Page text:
The art: Salvador Larroca is the artist of the first tale and it’s gorgeous. The opening image is a good foreshadow of things to come. All the human characters look like photographs, with Leia making me sigh every time she appears. An original character, Queen Trios is equally impressive looking. Pages 11 and 12 show some X-wings making some tricky maneuvers which are stunners. Page 13 and 14 reveal some familiar faces, with the character in the fourth panel on 14 scream worthy. The reaction by the character on 17 is incredible; I can’t imagine any fan feeling untouched by looking on this individual’s visage. The double-paged splash on 18 and 19 is spectacular and dramatic. There’s another double-paged splash on 26 and 27 and will hammer at the reader’s heart. The six panels inserted at the bottom of the page will mirror the reader’s face. There’s only one panel of dialogue on 28, relying primarily on Larroca to tell this individual’s story solely in images. It’s terrific and shows that there’s more to be revealed about this person. The last two pages show Vader watching what’s occurring. He can’t emote visually due to his mask, but the way Larroca sets up each panel, with the final page being a full-paged splash, will send chills down the reader’s spine. This story looks amazing. Giuseppe Camuncoli provides the pencils with Cam Smith inking him on the second tale. The art is not photorealistic like the first story, but is still impressive looking. The opening pages on Mustafar are neat, with the individuals speaking to Vader fun to see. There’s a brief two panel flashback to an iconic scene from Episode IV that looks amazing. The final six pages go to a new, yet familiar, location. The characters there look good and the action that happens is neat. The final panel of this story left me a little odd, as that character has never had that expression before, so it seemed out of character. Or, maybe, that character was playing to the person present. Overall grade: A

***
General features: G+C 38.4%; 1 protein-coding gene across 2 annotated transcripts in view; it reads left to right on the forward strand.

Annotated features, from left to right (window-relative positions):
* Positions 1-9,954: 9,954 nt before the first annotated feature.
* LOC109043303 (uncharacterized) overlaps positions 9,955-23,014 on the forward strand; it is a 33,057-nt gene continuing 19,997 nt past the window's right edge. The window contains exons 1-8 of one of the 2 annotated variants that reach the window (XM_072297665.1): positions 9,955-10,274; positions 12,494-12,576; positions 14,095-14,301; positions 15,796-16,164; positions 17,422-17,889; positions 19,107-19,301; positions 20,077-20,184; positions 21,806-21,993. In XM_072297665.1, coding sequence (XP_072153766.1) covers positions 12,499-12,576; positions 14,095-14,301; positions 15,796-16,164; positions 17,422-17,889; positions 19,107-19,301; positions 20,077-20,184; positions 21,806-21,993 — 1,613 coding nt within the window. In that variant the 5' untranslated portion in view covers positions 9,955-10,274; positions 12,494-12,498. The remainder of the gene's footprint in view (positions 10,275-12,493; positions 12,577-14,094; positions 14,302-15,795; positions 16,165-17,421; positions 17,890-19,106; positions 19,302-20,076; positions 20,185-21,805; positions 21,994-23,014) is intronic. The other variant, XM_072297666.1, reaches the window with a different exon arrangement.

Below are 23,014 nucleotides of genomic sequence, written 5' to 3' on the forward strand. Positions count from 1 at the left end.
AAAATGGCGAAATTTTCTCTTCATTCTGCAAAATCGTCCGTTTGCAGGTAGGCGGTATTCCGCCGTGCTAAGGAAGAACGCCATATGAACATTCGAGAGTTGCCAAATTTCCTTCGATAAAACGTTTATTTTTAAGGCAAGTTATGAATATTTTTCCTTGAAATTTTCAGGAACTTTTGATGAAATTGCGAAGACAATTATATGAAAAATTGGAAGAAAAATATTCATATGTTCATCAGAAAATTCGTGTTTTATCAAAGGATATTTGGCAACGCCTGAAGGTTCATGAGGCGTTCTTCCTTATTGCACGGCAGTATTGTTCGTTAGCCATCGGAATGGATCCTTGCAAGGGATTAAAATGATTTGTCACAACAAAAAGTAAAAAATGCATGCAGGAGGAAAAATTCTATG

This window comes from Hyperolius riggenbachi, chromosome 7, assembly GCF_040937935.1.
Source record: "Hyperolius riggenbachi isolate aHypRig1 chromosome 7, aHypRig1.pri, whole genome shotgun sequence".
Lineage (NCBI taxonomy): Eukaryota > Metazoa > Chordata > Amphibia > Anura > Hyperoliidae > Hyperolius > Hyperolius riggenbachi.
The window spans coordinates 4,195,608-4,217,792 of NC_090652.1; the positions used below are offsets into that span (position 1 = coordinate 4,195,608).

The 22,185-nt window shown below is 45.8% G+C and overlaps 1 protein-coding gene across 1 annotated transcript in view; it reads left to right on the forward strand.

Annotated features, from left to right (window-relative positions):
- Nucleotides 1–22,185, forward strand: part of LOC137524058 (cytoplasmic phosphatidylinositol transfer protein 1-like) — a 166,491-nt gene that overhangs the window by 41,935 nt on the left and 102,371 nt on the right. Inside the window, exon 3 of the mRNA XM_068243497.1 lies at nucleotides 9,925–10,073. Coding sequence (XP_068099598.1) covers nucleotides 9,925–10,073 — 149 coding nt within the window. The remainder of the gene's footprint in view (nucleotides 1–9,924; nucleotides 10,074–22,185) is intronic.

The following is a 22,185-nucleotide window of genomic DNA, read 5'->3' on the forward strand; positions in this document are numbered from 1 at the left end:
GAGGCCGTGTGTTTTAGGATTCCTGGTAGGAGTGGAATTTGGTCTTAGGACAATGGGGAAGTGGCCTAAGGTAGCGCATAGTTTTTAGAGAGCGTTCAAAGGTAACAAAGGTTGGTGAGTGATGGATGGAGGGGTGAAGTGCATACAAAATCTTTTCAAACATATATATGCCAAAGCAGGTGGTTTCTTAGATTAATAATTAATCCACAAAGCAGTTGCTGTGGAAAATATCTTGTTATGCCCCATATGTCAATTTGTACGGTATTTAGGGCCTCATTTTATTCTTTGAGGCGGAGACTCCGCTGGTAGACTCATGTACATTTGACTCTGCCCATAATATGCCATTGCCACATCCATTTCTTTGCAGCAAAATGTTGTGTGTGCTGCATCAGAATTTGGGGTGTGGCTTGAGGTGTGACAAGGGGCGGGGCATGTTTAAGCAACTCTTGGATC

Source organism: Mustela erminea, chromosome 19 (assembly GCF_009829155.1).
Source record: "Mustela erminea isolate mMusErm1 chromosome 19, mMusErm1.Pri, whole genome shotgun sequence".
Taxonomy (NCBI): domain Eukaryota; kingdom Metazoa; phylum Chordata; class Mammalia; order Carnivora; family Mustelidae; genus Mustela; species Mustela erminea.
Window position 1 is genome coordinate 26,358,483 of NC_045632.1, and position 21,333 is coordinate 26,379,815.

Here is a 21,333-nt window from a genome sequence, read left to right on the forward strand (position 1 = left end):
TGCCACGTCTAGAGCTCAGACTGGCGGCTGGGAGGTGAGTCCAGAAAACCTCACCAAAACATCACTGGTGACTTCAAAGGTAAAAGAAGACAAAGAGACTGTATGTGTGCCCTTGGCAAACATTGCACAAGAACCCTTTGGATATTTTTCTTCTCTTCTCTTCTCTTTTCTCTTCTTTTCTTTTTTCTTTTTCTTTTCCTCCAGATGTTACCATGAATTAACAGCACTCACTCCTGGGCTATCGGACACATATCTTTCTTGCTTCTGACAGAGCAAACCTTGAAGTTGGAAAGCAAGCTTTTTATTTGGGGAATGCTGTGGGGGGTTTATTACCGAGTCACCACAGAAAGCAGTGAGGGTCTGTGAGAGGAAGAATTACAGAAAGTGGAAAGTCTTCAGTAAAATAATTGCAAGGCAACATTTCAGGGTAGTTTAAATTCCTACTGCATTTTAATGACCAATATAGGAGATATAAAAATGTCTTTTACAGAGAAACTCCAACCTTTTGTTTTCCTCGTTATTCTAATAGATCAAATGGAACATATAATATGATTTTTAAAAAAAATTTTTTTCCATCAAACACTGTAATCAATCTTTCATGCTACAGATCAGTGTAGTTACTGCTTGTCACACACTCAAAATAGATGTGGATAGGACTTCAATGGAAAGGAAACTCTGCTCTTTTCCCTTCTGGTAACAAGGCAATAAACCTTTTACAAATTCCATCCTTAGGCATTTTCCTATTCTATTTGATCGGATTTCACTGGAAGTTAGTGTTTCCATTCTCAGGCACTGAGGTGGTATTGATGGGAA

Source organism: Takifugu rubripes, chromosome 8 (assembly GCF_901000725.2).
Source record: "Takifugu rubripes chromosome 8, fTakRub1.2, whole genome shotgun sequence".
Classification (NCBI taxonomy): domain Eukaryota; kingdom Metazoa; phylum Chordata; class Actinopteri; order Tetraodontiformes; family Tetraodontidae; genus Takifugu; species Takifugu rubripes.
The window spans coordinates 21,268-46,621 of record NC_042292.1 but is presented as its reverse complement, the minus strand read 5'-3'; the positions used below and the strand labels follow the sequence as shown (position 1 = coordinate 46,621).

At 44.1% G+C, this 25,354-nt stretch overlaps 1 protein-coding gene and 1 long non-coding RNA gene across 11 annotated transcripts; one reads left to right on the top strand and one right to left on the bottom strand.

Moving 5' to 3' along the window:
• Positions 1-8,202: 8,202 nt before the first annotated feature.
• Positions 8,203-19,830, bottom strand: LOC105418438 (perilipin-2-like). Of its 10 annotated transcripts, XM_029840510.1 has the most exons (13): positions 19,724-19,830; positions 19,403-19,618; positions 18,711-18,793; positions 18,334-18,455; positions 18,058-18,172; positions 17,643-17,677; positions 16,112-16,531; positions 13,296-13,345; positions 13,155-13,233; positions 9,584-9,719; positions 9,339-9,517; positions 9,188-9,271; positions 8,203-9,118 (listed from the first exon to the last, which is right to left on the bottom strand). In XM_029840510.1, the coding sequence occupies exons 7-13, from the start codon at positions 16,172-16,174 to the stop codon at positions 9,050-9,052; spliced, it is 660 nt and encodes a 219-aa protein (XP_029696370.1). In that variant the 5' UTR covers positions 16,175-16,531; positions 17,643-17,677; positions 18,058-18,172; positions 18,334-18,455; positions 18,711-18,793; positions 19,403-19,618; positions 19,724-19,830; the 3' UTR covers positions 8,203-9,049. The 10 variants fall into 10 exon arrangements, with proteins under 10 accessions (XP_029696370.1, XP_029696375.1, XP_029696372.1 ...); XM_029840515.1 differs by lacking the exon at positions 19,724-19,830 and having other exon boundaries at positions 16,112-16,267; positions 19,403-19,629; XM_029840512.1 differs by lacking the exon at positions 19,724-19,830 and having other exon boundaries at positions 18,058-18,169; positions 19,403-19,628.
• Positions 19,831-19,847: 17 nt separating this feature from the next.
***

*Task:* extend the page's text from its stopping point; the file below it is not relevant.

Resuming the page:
The colors: Guru-eFX is the colorist on the opening story. They do a bang-up job, enhancing the artwork. The yellows and oranges on the opening page are stellar. The characters’ flesh throughout the issue is amazing. Notice that when Trios speaks with Leia just behind her is a violet curtain. Purple is the color that is symbolic of royalty, so this is a subtle way that the colors reinforce character’s standings. Han and Threepio’s location is purposely dark, but not so dark that the visuals become lost. I am absolutely in love with the blues, pinks, and greens on 11 and 12 — they were a surprise and look incredible. Seeing the greens on the character on 14 made my heart flutter. Yellows and oranges are dominant on the double-paged splashes and they sell the artwork completely. The reader should also notice that the view from Vader’s window is always crimson, showing this path is paved in blood. A really outstanding job by eFX. Java Tartaglia is the colorist of the second story. Simmering oranges and blacks dominate the first four pages well, though the flashback panels are aged by tans. The final setting of the book contains many yellows to represent gold, but notice how the gutters on Page 5 are red, which is a slick bit of foreshadowing. By the end of the tale crimsons are effecting everything in the artwork. Overall grade: A

The letters: VC’s Clayton Cowles is the letterer for the entire issue, creating sounds, dialogue, scene settings, droid speech, Wookiee speech, Alaphani speech, Artoo speech, and yells. I was glad to see the different yells in this issue are differed from the flimsy dialogue font, though they look italicized. Why Star Wars books continue to use this willowy dialogue font is beyond me. The scene settings are also very blasé. I do like Threepio, Artoo, and Chewie’s speech, with all being unique and absolutely fitting of each. I also really like the Alaphani speech that makes a quick appearance; it’s neat to see old Goldenrod speaking a language that humans would not be able to understand. Overall grade: B

The cover gallery: Comprising four pages after the first story, every Regular cover in this series’ history is shown. Assistant Editor Tom Groneman writes the accompanying text, thanking readers for picking up this series and asking them to send letters. The covers are neat to see, as I’m sure most older readers have each of these. However, I would be more impressed if the Variant covers, of which there are many, many more were shown. That would be something impressive. Overall grade: A-

The final line: A highly enjoyable issue as the Rebels’ past victories are brutally erased. The story will leave one squirming in fear with every turn of the page and the art will inspire and terrify. A fantastic Star Wars read. Overall grade: A-

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Patrick Hayes was a contributor to the Comic Buyer's Guide for several years with "It's Bound to Happen!" and he's reviewed comics for TrekWeb and TrekCore. He's taught 8th graders English for 20 years and has taught high school English for five years and counting. He reads everything as often as he can, when not grading papers or looking up Star Trek, Star Wars, or Indiana Jones items online.